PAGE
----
Scientists believed that roughly 2 billion people will be displaced by rising ocean levels by the year 2100.
“We’re going to have more people on less land and sooner that we think,” said lead author Charles Geisler, professor emeritus of development sociology at Cornell. “The future rise in global mean sea level probably won’t be gradual. Yet few policy makers are taking stock of the significant barriers to entry that coastal climate refugees, like other refugees, will encounter when they migrate to higher ground.”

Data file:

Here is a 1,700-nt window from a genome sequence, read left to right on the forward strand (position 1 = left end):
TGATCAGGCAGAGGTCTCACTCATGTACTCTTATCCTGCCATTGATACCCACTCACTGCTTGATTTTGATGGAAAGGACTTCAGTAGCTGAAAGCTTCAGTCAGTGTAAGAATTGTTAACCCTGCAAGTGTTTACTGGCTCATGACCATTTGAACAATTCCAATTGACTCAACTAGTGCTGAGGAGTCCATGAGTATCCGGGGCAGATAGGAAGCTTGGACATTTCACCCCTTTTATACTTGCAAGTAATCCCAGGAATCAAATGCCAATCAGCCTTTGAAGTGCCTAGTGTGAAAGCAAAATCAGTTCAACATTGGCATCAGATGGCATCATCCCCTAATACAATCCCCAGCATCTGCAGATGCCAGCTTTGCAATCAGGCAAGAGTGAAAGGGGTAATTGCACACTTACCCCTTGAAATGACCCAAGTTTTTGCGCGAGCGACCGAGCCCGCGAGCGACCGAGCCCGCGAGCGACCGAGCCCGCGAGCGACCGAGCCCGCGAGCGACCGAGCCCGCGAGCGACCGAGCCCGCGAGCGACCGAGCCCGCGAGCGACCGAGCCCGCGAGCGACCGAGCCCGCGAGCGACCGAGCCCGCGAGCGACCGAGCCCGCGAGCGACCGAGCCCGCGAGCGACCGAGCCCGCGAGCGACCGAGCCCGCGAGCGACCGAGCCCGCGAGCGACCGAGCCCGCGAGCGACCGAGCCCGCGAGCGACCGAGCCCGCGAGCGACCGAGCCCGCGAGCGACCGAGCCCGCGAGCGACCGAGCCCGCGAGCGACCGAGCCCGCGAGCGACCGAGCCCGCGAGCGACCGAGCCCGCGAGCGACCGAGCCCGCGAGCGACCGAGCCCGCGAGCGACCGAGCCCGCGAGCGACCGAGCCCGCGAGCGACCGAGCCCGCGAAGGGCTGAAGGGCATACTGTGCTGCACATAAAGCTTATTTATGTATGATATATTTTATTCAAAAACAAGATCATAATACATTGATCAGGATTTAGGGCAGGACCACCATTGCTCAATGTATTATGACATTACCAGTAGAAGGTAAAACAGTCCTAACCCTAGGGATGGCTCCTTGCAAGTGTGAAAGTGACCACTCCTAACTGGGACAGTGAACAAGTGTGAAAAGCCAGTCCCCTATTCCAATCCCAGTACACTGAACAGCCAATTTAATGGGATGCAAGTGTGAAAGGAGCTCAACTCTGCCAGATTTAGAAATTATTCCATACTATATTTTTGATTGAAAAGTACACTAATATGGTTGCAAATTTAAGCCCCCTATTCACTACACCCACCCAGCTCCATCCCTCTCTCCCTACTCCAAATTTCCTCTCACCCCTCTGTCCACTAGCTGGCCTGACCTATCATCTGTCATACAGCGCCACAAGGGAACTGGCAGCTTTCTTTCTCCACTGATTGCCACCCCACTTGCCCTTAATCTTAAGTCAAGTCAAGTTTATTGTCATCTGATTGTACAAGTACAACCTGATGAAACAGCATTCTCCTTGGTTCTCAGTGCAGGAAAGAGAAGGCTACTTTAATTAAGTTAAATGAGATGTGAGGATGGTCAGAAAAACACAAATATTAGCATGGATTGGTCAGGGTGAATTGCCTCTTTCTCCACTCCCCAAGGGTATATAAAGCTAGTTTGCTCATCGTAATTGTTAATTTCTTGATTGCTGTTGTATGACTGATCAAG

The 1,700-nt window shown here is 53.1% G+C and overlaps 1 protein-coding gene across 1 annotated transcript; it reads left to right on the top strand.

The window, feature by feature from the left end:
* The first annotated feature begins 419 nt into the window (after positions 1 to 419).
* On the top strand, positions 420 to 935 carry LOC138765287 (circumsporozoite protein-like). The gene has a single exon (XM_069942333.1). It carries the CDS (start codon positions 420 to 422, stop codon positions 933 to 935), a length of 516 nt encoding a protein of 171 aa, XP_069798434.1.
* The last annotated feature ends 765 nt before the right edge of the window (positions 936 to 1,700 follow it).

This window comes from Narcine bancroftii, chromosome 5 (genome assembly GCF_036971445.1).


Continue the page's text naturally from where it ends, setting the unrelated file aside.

By 2060 there are expected to be 1.4 billion climate change refugees. This will be the result of war, exhausted natural resources, desertification and land exhaustion.
In addition to this problem, low coastal zones across the globe also face stronger storm systems. These storm will force sea water further inland.
The prediction is that various governments will eventually be forced to start selling public lands for the purposes of human settlement.
These predictions can be prevented, however.
“The pressure is on us to contain greenhouse gas emissions at present levels. It’s the best ‘future proofing’ against climate change, sea level rise and the catastrophic consequences likely to play out on coasts, as well as inland in the future,” said Geisler.